World's largest underwater telescope will hunt for spooky particles that are everywhere

The world's largest underwater telescope will sit 11,500 feet below the ocean's surface and hunt for mysterious 'ghost particles' called neutrinos.

2 minutes & 14 seconds read time

One nation is building a "ghost particle" detector 3,500 meters, or 11,500 feet below the surface of the Western Pacific Ocean.

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The nation behind the project is China, and engineers are going to be constructing what is called the Tropical Deep-sea Neutrino Telescope (TRIDENT), or Hai Ling (Ocean Bell) in Chinese. The massive telescope will be anchored to the seabed and be tasked with searching for neutrinos, or "ghost particles". Notably, approximately 100 billion neutrinos pass through each square centimeter of your body every second, but since they have nearly zero mass and no electrical charge, they don't interact with any other types of matter.

So, why would researchers want to observe them? Researchers can trace some neutrinos back to their origins, which can be billions of light-years away in distant regions of the universe where galaxies collided, stars went supernova, etc. Due to their speed and lack of interaction with other matter, neutrinos are quite difficult to detect. However, when they pass through water or ice, they can create a particle called a muon that produces a flash of light.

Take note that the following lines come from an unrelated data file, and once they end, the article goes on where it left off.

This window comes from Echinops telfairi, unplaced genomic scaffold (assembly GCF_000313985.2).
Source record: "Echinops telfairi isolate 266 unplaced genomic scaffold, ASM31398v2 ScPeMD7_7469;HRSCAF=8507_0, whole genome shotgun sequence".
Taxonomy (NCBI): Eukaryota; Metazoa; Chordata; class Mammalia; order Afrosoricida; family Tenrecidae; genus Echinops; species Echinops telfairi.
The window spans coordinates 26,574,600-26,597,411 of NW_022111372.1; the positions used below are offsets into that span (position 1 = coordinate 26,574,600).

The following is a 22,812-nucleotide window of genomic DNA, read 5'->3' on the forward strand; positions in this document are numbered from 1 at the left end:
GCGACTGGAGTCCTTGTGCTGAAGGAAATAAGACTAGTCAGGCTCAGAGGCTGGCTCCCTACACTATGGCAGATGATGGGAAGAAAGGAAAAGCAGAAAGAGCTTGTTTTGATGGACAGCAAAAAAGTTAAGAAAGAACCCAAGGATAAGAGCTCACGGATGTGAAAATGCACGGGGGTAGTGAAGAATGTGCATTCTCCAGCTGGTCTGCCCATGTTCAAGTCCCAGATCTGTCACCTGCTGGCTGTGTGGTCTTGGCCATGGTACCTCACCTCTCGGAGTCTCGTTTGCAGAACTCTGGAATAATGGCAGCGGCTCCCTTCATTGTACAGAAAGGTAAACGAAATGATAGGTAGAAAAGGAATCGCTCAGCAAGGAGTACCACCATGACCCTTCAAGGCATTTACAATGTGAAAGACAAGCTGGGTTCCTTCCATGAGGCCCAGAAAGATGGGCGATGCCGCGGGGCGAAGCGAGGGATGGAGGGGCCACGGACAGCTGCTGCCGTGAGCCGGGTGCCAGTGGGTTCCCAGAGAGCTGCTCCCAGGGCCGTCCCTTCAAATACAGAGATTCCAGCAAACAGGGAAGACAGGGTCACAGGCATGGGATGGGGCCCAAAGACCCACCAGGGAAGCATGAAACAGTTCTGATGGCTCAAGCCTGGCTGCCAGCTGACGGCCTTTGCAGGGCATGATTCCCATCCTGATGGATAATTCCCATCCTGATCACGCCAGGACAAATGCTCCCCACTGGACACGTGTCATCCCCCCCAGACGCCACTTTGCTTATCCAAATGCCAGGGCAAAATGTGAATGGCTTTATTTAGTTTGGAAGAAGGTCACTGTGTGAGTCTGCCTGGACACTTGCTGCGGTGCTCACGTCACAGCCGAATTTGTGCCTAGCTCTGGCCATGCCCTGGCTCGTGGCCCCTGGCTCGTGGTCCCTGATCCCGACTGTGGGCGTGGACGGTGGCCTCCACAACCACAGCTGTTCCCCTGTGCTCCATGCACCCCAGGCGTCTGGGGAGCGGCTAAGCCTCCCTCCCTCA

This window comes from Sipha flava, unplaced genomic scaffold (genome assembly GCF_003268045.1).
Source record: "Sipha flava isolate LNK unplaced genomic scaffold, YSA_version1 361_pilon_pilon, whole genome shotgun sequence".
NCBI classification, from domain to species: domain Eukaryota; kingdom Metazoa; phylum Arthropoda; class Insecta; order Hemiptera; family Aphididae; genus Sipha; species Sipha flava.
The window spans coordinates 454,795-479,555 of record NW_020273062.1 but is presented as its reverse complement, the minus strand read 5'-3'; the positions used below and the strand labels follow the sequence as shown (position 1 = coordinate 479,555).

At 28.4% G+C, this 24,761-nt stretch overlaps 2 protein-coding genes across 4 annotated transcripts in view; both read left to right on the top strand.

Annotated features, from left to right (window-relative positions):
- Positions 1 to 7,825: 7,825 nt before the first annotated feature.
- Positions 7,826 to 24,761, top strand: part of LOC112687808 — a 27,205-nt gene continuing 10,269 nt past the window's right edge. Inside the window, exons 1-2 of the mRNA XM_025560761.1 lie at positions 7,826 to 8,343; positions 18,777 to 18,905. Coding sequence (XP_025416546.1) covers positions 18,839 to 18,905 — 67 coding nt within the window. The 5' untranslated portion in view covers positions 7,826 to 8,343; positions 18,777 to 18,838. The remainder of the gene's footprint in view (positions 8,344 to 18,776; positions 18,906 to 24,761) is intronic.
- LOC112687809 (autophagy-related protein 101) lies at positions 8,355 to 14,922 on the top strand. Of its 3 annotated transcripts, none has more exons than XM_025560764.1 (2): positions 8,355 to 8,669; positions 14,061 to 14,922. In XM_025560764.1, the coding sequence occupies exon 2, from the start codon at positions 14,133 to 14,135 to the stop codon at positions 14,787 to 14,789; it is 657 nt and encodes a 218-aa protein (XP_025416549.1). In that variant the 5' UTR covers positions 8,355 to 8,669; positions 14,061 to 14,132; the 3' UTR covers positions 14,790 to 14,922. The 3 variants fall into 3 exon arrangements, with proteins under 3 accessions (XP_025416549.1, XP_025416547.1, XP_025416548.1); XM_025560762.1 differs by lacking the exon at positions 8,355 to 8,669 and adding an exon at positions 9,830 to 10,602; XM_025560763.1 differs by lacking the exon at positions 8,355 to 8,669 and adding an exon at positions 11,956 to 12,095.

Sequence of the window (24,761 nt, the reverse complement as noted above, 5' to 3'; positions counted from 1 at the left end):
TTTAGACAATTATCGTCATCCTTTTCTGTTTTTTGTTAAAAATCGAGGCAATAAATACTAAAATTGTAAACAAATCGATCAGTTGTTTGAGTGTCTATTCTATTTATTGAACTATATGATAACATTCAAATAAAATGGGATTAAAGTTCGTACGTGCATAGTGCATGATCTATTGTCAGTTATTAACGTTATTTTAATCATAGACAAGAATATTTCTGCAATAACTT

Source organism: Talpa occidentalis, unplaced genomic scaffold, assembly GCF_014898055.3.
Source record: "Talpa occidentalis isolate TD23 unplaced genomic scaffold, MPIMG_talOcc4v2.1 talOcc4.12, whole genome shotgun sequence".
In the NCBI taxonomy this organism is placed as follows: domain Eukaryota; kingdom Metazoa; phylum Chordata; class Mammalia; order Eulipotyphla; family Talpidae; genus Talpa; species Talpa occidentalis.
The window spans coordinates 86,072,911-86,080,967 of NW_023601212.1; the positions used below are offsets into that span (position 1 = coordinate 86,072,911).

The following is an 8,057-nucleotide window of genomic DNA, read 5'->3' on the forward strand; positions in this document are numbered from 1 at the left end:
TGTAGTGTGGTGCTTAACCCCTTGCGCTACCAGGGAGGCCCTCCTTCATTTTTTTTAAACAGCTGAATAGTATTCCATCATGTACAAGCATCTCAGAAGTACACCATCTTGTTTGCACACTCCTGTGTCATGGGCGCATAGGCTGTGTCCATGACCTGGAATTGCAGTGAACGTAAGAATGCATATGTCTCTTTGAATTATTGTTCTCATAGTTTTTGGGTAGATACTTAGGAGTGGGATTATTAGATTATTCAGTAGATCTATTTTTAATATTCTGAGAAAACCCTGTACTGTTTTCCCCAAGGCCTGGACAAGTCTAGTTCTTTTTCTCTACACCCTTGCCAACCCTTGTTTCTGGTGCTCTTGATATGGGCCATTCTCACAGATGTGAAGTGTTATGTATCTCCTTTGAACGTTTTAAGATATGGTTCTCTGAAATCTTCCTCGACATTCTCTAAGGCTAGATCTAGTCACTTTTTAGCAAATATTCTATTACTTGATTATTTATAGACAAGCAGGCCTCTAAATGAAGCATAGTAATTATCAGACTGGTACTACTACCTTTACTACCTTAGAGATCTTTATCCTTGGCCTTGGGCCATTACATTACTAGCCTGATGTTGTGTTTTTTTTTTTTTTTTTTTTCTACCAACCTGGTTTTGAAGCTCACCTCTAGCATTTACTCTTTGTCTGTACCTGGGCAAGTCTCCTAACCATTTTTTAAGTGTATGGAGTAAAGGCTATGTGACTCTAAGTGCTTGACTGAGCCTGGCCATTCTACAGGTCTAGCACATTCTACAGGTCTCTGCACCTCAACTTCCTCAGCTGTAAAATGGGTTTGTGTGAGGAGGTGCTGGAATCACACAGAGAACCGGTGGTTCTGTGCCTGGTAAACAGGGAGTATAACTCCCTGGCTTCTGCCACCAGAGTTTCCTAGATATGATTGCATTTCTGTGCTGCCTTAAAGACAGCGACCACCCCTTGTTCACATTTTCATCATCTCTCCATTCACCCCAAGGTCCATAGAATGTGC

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Researchers then study the pattern of these flashes and then trace back the neutrino to their source. As for the telescope itself, it will feature 24,000 optical sensors and 1,211 strings that are each 2,300 feet long. Additionally, the TRIDENT's detector will have a diameter of 2.5 miles and will be able to scan a region of 1.7 cubic miles.

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Jak joined the TweakTown team in 2017 and has since reviewed 100s of new tech products and kept us informed daily on the latest science, space, and artificial intelligence news. Jak's love for science, space, and technology, and, more specifically, PC gaming, began at 10 years old. It was the day his dad showed him how to play Age of Empires on an old Compaq PC. Ever since that day, Jak fell in love with games and the progression of the technology industry in all its forms. Instead of typical FPS, Jak holds a very special spot in his heart for RTS games.

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